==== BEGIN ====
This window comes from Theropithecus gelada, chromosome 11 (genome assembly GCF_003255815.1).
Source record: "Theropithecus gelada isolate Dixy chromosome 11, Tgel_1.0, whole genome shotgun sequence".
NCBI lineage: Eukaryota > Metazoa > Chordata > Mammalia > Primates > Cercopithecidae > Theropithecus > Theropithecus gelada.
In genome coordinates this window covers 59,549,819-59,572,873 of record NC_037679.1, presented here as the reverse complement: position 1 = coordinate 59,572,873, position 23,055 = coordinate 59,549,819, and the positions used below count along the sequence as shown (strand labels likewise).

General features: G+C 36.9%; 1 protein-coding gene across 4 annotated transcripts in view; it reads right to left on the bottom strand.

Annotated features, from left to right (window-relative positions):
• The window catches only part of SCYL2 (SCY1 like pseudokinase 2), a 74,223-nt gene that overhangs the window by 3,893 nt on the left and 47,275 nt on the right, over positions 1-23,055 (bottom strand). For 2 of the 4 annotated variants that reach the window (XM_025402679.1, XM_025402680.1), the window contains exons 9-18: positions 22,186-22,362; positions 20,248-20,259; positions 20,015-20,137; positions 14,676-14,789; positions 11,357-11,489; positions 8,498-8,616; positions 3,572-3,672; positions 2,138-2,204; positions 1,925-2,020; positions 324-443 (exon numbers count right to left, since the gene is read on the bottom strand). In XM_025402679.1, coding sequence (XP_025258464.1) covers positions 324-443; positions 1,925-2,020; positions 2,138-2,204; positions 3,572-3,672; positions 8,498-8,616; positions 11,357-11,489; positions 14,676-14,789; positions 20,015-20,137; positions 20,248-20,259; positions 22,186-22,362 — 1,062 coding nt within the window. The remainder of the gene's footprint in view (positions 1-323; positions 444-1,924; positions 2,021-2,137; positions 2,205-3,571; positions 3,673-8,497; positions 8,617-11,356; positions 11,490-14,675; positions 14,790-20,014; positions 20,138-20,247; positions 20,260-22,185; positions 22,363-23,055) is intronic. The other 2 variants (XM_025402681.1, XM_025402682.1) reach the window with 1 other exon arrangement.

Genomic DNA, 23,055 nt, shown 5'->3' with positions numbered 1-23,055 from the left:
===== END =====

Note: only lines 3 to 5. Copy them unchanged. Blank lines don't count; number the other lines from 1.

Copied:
NCBI lineage: Eukaryota > Metazoa > Chordata > Mammalia > Primates > Cercopithecidae > Theropithecus > Theropithecus gelada.
In genome coordinates this window covers 59,549,819-59,572,873 of record NC_037679.1, presented here as the reverse complement: position 1 = coordinate 59,572,873, position 23,055 = coordinate 59,549,819, and the positions used below count along the sequence as shown (strand labels likewise).

General features: G+C 36.9%; 1 protein-coding gene across 4 annotated transcripts in view; it reads right to left on the bottom strand.